Performing odd, unexpected and absurd actions in psychotherapy is not something one usually learns in graduate school. In fact, in my many years in training, giving absurd directives was never covered. There were examples of various leaders in the field doing strange things to create change but this was never followed up with explanations or encouragement on how to perform such actions. In really examining the use of absurdity and paradox in therapy we find that it is the unexpected that creates a sense of confusion in clients which opens the space for new possibilities to emerge.
Even though great therapists such as Whitaker, Haley, Erickson, Palazzoli, etc. have used absurdity and paradox in their work, as of late there does not appear to be much information in the literature about how or why to perform such maneuvers. I personally believe that being open to absurdity not only makes you a better therapist, but also allows you to have a happier life. The nature of life itself is absurd, so why not embrace this fact? Absurdity can be utilized for shaking up interactions in a way that forces clients to find a different way of relating to the situation which originally brought them to therapy.
In order to create absurdity in the therapy room, clinicians must be one hundred percent willing to abandon any rigid ways of interacting with clients. They should be prepared to act in a spontaneous and creative manner. To be absurd we need to not make any sense. This statement will clash with the prevailing paradigm of logical, left brained therapy which appears to engulf much of the evidence based research. We are often taught that we need to teach our clients to think and act rationally in order for them to change. Certainly these are good objectives, but I will raise the point that it is in learning to deal with the absurdity of life where we really learn to be happy. When we become confused by things we naturally search for understanding. While we are trying to make sense of certain absurd actions, we automatically are being stretched out of our habitual ways of relating to our world. With this stretching process we become open to new resources in how to respond to the absurdity of the moment and of life in general.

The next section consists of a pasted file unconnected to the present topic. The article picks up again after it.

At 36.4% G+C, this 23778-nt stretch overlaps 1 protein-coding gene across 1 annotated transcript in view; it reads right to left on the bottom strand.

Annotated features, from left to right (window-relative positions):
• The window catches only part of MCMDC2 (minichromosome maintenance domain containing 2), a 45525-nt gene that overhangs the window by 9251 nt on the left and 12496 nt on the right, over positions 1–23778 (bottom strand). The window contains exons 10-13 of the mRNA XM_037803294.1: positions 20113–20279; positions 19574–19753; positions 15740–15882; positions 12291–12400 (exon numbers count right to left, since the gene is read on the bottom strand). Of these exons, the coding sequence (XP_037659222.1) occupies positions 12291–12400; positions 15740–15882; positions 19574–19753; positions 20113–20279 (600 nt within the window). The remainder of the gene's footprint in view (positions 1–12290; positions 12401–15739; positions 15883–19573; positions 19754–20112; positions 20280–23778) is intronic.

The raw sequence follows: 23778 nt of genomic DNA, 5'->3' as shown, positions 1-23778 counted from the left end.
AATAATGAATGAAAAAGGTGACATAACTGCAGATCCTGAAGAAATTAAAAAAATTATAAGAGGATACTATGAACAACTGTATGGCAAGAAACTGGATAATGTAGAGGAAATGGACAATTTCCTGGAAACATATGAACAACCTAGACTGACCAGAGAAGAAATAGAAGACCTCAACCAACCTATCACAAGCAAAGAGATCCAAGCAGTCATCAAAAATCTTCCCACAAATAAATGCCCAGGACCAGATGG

Some examples of using absurdity to create change:
1. I once saw a couple who were having issues due to the wife’s unwillingness to let her husband have any power in the relationship. She was very controlling but at the same time wanted her husband to “step up” and take some control in the household. The husband wanted to do this but every time he attempted to “step up” she would create a fight because it triggered her control issues and he would back down. He was stuck in a “double bind” situation (which was absurd to begin with). Even though both the husband and the wife logically knew what the situation was, nothing was changing. When they came to their first session, I got their approval for them to do anything I asked them to do as long as it did not violate any safety, security or ethical boundaries. I then told them to go home and on the next day that they were home alone with nowhere to go (which was the upcoming Saturday), they were to wear each others’ clothing for the whole day. The husband was to wear one of his wife’s dresses and she was to wear one of his suits. They were instructed to do whatever they wanted to do that day but they were not allowed to talk about how they felt about the change of clothing. They reluctantly agreed. On the next session, three weeks later, it was revealed that the wife had begun to allow the husband to take on more responsibility in the home.